When it comes to same-sex marriage, is pointed satire possible - not merely on the Jon Stewart or Jay Leno TV shows but in political life? Certainly not in federal court, where the issue has taken on a life-or-death quality for gays. But the ballot box is another story.
The most important gay-rights case ever starts next month in San Francisco's federal court building. There's talk of bringing TV cameras into the courtroom, a rarity in these staid precincts and an indicator of what's at stake.
Perry vs. Schwarzenegger challenges the constitutionality of Proposition 8, California's gay-marriage ban - and much more. By claiming that homosexuality is a "suspect classification," a category that until now has been limited to race, religious groups and foreign-born citizens, the lawsuit puts homosexuality itself on trial.
Gay activists are understandably nervous. If the case reaches the Supreme Court, as generally predicted, the justices get to decide whether government has any legitimate reason to deny equal rights to homosexuals - not only marriage but all the legal entitlements, from overturning "don't ask, don't tell" to parenting, that gays and lesbians have been after since Stonewall. It's a long shot, because conservatives rule the bench, and losing the case could set back the gay-rights legal agenda by a generation.
Enough seriousness. A Sacramento Web-designer named John Marcotte is making a witty and potentially potent argument for marriage equality. The married father of two has drafted a 2010 ballot measure that would ban divorce in California, and his argument is devilishly simple - if marriage is as forever-and-for-keeps as the anti-gay-marriage contingent insists, then banning divorce will preserve its sanctity.
Getting on the ballot requires nearly 700,000 signatures, and unless you have millions of dollars to spend on signature-collectors, that's a nearly impossible feat. Hanging out in front of Walmart stores, peddling $12 T-shirts with the slogan "You said 'til death do us part' - You're not dead yet" and pitching the message that "Jesus still loves you if you get divorced - just not as much as before" won't carry the day.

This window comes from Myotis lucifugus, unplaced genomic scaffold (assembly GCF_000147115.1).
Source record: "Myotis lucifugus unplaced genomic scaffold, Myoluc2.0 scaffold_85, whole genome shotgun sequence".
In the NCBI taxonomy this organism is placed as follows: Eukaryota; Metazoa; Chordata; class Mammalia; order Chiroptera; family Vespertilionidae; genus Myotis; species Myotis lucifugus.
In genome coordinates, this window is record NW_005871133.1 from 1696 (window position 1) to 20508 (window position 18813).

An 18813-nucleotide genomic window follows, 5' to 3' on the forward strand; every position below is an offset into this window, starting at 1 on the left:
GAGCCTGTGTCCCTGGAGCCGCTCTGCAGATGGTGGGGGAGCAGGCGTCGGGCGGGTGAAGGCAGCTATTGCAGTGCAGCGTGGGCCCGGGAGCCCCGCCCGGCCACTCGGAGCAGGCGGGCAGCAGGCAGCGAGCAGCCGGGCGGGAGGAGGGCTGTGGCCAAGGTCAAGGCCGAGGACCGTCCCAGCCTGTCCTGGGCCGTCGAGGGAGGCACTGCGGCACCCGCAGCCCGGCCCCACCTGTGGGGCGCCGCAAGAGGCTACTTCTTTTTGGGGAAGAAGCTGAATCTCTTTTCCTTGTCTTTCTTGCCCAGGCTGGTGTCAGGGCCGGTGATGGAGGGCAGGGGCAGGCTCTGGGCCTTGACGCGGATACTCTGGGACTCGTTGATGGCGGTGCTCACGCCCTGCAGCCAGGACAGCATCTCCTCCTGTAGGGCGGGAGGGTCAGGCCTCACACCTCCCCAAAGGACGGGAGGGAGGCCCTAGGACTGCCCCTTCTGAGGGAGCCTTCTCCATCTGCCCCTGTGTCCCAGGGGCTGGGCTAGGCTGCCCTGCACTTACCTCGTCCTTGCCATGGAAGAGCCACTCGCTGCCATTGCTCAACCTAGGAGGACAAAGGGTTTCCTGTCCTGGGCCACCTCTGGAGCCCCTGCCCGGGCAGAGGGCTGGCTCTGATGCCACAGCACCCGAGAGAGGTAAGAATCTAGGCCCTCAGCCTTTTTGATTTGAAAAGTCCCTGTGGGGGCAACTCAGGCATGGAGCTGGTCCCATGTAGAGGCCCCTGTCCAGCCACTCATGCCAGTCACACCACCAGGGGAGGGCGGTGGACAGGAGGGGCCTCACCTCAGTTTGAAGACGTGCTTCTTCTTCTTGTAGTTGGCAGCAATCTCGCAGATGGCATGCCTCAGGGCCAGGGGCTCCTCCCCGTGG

But suspend your disbelief for a moment. It would be a helluva campaign if the measure actually were put to California's voters. Religious leaders who led the Prop. 8 campaign would be in a pickle.
The Catholic Church condemns the "mortal sin" of divorce. Wouldn't the clerics have to embrace an initiative that prohibits it? And what about the Mormons, who preach that divorce is the result of not living the Gospel - wouldn't they have to endorse it?
The anti-divorce idea also is pitched as a money-saver, with the real cost of divorce for California taxpayers pegged at $4.8 billion annually by the Institute for American Values. That argument could win over budget-conscious voters. Add in all those lesbian and gay voters, who get the joke, and chances of passage look even brighter.
It's a great stunt, and the campaign is getting attention, with 63,000 Google hits, an NPR piece and a Huffington Post article. That's its real purpose - to debunk, through humor, the humorless claim that the "sanctity" of marriage is the reason gays shouldn't be allowed to tie the knot - and on that score, it's mission accomplished.
But will Antonin Scalia, the justice who railed against the "homosexual agenda promoted by some homosexual activists directed at eliminating the moral opprobrium that has traditionally attached to homosexual conduct," and his ilk get the message? Don't bet the farm.
David L. Kirp, James D. Marver professor of public policy at UC-Berkeley, is the author of the upcoming "Improbable Scholars: The Rebirth of a Great American School System and a Strategy for America's Schools." This article was originally posted on SF Gate.